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Why Did I Do That?

"Controls, instruments, brakes," I called out breathlessly as I sat on the runway in the glider waiting for a tow.

"Whoa, whoa—slow down!" my instructor Jimmy interrupted. "It's been a while since you've flown, so you need to be extra careful. Take that checklist again from the top—slowly!"

It was an early lesson in how external pressures, or the perception of them, can lead to carelessness and errors in the cockpit. Feeling rushed to clear the runway, I was forgetting critical checklist items—a habit that can be hazardous to one's health!

In flight training, we learn about common hazardous attitudes and how they can affect our decision making. The FAA recognizes five in particular: anti-authority, impulsivity, invulnerability, machismo, and resignation, and they provide a self-assessment test to help us pilots identify our strongest tendencies among these. (As today's story illustrates, I score high on impulsivity!) The training goes further to help pilots identify hazardous attitudes when they arise and to counter them with "antidotes" designed to avert disaster.

What isn't usually explored in flight training is how we come by our hazardous attitudes in the first place. Our attitudes ultimately derive from our fundamental values and beliefs, but so much of what I truly believe and value remains outside my awareness. My own choices and actions can be baffling to me—I find myself doing something stupid or inexplicable and ask, "Why did I do that?"

As I described in my last post, I've recently become aware of an internal conflict between the strong desire to achieve a goal like earning my Flight Instructor Certificate and the belief that achieving goals makes me an obnoxious blowhard. How can I learn to recognize and resolve these conflicts? I can look for unexplained behavior as clues to my true values and bring them out into the light. Antidotes to hazardous attitudes are a good technique to apply in the cockpit, but some time and attention spent uncovering the roots of those attitudes is a more reliable way to defuse them before they arise.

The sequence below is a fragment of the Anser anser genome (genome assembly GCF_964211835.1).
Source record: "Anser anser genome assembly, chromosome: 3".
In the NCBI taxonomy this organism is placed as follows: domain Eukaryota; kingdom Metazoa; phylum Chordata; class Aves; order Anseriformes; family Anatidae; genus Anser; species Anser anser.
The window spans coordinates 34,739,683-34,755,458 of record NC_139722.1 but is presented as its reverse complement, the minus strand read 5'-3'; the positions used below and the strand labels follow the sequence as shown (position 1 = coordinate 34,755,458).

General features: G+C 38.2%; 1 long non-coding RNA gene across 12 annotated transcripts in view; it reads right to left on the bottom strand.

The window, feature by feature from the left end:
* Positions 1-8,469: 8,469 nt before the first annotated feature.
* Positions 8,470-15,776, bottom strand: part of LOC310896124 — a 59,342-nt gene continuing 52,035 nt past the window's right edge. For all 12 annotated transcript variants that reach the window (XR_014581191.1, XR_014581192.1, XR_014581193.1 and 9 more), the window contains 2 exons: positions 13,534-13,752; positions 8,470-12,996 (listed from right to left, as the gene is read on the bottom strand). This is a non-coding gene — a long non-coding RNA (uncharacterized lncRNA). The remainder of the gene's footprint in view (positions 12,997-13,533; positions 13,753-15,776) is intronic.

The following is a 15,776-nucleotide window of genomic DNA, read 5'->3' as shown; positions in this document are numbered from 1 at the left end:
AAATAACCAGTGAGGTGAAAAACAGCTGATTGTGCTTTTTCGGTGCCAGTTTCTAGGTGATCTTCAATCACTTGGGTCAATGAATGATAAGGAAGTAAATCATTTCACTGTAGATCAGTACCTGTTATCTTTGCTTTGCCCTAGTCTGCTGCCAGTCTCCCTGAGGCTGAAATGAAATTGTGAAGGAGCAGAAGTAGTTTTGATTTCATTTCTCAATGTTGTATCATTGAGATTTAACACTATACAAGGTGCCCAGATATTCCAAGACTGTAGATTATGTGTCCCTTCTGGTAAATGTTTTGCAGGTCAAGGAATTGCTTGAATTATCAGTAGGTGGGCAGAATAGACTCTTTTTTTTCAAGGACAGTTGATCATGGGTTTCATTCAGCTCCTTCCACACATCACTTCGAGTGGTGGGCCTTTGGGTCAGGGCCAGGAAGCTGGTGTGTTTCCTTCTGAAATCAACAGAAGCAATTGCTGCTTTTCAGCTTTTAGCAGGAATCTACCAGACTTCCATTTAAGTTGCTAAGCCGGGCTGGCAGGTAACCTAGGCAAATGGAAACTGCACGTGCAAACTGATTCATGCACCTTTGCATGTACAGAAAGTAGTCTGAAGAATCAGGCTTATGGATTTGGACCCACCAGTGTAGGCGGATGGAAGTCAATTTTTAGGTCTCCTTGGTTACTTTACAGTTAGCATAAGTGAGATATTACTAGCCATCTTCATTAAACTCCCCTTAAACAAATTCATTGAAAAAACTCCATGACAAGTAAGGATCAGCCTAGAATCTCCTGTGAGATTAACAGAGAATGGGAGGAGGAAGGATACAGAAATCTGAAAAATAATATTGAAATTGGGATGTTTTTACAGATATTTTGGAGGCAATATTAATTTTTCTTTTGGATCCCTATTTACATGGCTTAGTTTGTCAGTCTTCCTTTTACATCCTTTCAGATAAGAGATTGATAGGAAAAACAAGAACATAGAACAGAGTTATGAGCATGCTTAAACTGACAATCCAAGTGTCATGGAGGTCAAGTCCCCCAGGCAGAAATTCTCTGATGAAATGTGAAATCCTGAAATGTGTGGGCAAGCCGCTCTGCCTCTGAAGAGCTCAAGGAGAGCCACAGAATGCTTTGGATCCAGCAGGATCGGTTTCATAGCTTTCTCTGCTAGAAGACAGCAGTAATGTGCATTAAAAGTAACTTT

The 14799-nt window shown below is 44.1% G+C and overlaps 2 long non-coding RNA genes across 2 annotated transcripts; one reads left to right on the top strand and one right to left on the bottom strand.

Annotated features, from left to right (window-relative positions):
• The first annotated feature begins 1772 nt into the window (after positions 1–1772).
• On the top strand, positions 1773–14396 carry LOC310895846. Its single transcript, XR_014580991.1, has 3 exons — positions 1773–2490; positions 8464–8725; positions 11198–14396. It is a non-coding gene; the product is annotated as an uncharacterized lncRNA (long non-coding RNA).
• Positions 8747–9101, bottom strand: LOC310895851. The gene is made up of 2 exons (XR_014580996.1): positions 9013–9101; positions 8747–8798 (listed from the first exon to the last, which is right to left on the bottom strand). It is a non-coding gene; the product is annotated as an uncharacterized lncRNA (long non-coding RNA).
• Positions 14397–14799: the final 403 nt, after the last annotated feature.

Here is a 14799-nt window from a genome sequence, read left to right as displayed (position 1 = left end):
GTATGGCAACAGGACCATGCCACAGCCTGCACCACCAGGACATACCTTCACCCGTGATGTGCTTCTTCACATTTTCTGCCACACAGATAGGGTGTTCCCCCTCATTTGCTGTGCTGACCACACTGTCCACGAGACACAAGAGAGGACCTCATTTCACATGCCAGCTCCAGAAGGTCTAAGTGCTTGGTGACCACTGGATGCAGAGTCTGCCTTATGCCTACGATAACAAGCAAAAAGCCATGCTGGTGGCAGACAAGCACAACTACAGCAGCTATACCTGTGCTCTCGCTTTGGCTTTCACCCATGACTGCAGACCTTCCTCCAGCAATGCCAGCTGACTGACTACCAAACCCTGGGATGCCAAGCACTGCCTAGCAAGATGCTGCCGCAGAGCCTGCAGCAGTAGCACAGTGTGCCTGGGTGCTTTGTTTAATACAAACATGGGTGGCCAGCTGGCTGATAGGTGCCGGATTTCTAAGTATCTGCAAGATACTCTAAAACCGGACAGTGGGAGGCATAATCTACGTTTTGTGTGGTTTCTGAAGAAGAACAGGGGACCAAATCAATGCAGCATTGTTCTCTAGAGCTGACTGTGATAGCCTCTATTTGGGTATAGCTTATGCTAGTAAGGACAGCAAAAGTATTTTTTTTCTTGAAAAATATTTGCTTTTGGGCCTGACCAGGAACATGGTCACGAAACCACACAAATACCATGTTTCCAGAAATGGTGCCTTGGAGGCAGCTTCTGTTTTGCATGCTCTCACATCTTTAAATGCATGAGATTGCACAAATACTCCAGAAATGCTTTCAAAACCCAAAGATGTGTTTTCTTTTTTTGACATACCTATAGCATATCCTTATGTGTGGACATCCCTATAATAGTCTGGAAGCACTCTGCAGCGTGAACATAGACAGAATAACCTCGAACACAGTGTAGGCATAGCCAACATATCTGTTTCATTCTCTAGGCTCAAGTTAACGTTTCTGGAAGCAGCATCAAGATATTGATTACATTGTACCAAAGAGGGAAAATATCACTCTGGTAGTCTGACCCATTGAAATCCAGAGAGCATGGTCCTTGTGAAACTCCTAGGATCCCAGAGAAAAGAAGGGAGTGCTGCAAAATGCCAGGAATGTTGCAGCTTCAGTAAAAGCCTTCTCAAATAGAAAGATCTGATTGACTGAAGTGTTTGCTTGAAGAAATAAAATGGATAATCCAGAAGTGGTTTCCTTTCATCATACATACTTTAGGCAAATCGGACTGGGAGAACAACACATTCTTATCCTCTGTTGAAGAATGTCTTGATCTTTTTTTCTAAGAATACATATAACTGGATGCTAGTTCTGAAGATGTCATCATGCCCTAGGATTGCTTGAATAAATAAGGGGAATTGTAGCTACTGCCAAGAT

It took me a while to learn the lesson from that early experience in the glider years ago. Thinking back to the urgency I felt, I realized that because I strongly value consideration for others, I believe that being "in the way" is a serious offense that needs immediate correction. My impulsive actions were a misguided attempt to be considerate of others, but my carelessness could easily have endangered others and myself. The FAA's antidote to impulsivity, "Not so fast—Think first!" would definitely have helped in that situation, but a conscious awareness of my true values is ultimately a more reliable guide.

"Controls: free and correct; ballast: none; straps: secure; instruments: altimeter set to field elevation; trim: set; canopy: closed and locked; brakes: cycled and locked," I intoned—slowly—verifying each item by sight and touch.

"That's better," Jimmy said. "OK, let's go."

So, I waggled my rudder to signal the tow pilot, and off we went. It was a great flight.

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